Despite the rancor among the presidential field leading up to Super Tuesday, there is an issue on which candidates from opposite sides of the spectrum seem to agree: the need for regulatory relief for the nation's community banks. Candidates ranging from Ted Cruz to Marco Rubio to Hillary Clinton have all voiced support for lightening the burden on smaller institutions.

Fortunately, we do not have to wait until November to act on community bank overregulation. The Independent Community Bankers of America recently released our updated platform of reasonable regulatory relief provisions that Congress can quickly pass to ease the burden and unleash credit availability at the local level. The platform focuses on regulations that inhibit access to the capital essential to community bank viability, stifle lending to mortgage borrowers and small businesses and overwhelm smaller institutions with regulatory oversight much better targeted at riskier megabanks.

ICBA's Plan for Prosperity would address the impact of the Basel III capital rules and the Volcker Rule on community banks. It seeks expanded community bank exemptions from Consumer Financial Protection Bureau mortgage restrictions to make credit available to lower-income borrowers and others having trouble accessing credit. The plan would offer mutual banks new charter options and implement tax credits to offset the government-sponsored competitive advantage enjoyed by tax-exempt credit unions and Farm Credit System lenders. And it proposes needed updates to rules on Subchapter S corporations, bank-qualified bonds, small-business data collection and Securities and Exchange Commission oversight.

Collectively, these policy prescriptions would go far toward achieving what the presidential candidates and many other policymakers say they want: community banks that can focus their resources on local lending instead of regulatory compliance. There is no question the problem of regulatory burden is real for consumers and community banks alike. ICBA's Community Bank Lending Survey released last year found that three-quarters of community bank respondents said new mortgage regulations are keeping them from making more residential mortgage loans. And the growing regulatory burden has contributed to a 32% decline in the number of community banks with under $100 million in assets — which limits access to financial services in the communities that depend on these local institutions.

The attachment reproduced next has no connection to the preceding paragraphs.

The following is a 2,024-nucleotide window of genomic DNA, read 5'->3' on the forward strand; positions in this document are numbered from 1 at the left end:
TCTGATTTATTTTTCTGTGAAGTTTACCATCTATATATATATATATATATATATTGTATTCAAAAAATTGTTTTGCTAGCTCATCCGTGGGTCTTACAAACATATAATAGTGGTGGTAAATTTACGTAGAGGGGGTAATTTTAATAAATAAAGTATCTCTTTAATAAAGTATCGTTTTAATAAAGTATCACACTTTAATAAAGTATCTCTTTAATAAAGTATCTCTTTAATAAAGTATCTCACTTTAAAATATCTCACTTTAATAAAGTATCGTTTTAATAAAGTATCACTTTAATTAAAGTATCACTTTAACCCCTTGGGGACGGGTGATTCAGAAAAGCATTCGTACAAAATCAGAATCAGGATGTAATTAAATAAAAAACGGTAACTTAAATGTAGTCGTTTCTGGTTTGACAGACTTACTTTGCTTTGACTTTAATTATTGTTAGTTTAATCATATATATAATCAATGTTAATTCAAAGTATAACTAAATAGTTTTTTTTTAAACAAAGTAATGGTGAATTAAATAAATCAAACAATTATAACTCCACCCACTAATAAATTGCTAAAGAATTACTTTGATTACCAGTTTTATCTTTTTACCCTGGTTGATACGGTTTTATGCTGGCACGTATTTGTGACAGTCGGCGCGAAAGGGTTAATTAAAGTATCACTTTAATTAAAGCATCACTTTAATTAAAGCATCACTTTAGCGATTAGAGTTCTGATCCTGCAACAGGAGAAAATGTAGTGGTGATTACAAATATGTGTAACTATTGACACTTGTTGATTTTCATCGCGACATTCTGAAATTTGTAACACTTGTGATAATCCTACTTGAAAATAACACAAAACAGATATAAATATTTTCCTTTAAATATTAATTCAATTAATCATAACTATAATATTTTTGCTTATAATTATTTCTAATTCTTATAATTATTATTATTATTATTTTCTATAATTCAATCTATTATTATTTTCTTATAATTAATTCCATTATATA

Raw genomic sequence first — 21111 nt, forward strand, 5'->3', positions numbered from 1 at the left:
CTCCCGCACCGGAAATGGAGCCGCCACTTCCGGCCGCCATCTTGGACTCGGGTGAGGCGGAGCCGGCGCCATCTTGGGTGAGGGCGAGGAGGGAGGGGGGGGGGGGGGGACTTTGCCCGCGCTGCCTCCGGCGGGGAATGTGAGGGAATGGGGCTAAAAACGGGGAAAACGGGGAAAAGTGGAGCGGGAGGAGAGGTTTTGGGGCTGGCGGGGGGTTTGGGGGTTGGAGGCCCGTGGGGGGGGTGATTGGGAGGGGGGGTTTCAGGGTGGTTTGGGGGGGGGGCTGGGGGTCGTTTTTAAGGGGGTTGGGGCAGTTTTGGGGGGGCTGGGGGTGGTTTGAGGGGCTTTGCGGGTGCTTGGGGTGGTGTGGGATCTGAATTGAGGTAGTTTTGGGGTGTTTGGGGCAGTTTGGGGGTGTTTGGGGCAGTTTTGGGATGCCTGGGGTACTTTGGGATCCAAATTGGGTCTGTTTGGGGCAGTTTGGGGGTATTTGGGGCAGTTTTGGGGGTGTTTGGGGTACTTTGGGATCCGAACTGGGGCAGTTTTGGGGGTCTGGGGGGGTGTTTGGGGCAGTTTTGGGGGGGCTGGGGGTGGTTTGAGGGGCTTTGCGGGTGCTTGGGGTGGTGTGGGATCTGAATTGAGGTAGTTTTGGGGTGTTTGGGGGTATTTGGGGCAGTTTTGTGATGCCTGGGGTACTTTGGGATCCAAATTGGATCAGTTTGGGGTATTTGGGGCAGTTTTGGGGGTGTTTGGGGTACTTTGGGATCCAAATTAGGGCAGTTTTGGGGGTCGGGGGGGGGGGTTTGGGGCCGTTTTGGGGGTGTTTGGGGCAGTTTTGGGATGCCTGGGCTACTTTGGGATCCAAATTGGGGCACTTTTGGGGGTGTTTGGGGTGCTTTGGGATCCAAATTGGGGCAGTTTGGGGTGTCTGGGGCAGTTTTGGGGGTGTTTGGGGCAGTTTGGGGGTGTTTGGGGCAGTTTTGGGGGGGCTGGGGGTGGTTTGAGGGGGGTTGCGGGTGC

The good news is that Congress has laid a foundation by enacting regulatory relief on which they should continue to build. New laws expanding the 18-month exam cycle to qualifying institutions, eliminating redundant privacy notice requirements, expanding access to CFPB rural mortgage lender benefits, and allowing thrift holding companies to take advantage of recent Securities and Exchange Commission registration thresholds — all enacted at the end of 2015 — are an important down payment on meaningful community bank relief. Meanwhile, several bills pending in Congress — including bipartisan legislation to streamline community bank call reports and a more comprehensive measure approved by the Senate Banking Committee — would expand on these successes.

The bottom line is that we don't need to count on grandiose stump speeches and campaign pledges to make a difference for Main Street banking. Community bankers nationwide already know what policy changes will have a practical impact on their ability to put a borrower in their first home or help someone start or expand their small business. In an era of tepid economic growth and too-big-to-fail institutions, allowing the community banking sector to thrive through more balanced and sensible regulation is something upon which we can all agree.

Camden R. Fine is president and CEO of the Independent Community Bankers of America.